When they went to Newcastle for Longstaff they were quoted £50m for a 19/20 year old midfielder who had started 13 games! While they might look back in a couple of years and take the view that he or Jaoa felix would have been good purchases (like Rooney) but equally they could have been major flops.

If they hadn't targets lined up then they shouldn't have let players go. Sanchez is the only exception I'd have to that. I think maybe his weakness for flattery from old mates could have burned bridges with a few of the players when things were going a little pear shaped end of last season. His loyalty should be to his players, no one else and he came across a bit pathetic in that regard for my money. Neville and Keane might make some valid points that we can agree with but OGS does not have that luxury, not in public anyway. So I'd question his judgement and yes I'd be wary giving him the lunch money. He's a football man and I'm sure he has an eye for players but that doesn't mean he can manage a big club.
 There's a few cliches doing the rounds at the moment- can't keep changing managers, too big to go down. If a manager is not up to the task you most certainly change him. But Utd are most certainly too big to go down and it will not happen. That's where the changing the manager bit comes into it.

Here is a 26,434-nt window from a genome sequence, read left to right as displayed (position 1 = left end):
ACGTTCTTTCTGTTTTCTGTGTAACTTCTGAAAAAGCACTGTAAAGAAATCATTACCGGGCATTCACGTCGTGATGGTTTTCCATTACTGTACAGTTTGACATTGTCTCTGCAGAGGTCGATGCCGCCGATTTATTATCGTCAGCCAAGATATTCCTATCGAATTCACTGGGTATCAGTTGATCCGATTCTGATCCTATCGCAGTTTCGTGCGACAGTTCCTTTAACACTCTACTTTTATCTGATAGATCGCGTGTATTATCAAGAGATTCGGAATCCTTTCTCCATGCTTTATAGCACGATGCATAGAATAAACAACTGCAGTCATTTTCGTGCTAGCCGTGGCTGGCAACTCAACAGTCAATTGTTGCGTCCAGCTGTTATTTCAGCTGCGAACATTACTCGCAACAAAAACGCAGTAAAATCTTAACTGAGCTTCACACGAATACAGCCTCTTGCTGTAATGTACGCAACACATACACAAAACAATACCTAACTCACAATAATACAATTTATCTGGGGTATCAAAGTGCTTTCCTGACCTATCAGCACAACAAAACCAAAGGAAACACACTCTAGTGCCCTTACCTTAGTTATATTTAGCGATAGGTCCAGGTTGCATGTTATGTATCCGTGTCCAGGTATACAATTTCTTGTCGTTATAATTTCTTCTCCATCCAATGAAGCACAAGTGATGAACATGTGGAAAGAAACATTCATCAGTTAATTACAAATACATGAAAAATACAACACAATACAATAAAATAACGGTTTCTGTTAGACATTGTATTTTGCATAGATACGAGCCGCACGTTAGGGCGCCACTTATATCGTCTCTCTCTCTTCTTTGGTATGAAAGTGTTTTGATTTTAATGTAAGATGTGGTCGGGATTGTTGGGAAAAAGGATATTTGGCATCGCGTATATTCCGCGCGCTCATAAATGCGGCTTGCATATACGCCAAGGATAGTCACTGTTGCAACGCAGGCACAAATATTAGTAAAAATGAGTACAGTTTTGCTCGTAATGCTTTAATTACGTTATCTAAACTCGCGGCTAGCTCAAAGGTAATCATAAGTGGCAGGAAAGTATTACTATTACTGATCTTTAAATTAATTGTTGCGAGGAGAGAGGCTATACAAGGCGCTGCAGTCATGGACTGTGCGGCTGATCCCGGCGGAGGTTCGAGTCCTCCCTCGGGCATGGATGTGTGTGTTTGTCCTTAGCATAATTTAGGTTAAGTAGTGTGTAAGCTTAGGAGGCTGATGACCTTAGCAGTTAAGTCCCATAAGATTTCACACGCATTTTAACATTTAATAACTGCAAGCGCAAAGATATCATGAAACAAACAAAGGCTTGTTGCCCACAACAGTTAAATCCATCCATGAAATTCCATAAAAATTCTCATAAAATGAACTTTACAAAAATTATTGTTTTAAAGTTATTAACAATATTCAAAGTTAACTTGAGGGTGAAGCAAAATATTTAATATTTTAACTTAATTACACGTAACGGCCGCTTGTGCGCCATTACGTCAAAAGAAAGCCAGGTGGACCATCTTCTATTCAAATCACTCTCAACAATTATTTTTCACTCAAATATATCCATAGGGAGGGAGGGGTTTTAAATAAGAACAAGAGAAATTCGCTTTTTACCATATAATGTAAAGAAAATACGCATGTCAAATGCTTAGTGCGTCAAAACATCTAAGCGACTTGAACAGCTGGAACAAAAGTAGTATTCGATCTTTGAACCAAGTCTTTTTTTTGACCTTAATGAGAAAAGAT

I'm certainly not saying Ole is a great manager, I was making the point that his purchases have actually been pretty good.

All this relegation zone crap is just hyberbole. United will finish in the top six, they could push for top 4 depending on how the other teams perform. its only 8 games in FFS.  Whether Ole is the man who gets them there or not could be determined by their next game. A win against Liverpool will buy him a fair bit of time and goodwill, equally an abject defeat at OT could create a fan furore and a knee jerk reaction.

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Re: Man Utd Thread:
« Reply #47474 on: October 08, 2019, 04:04:45 PM »
Lads, I think some of you are buying into this media hype crap around the team and club.
Most fans were calling out for Sanchez and Lukaku to be out of the club in the summer, they also didnt want them spending another 80/90m on a stop gap when in all reality there is an England striker there backed up by Martial both of whom (on paper) should be good enough to get enough goals to keep the team competitive.

It has been stated on here already, his three signings have all settled and played well thus far, so there is no fault there.

GN has said that there has been no direction since AFS left (if even then) three managers with differing styles requiring different players. So now he has been left with a squad of muddled players with no clear identity. He has started a clear out and a reset and there are going to be results like Sunday all season on and off but short term pain for long term gain.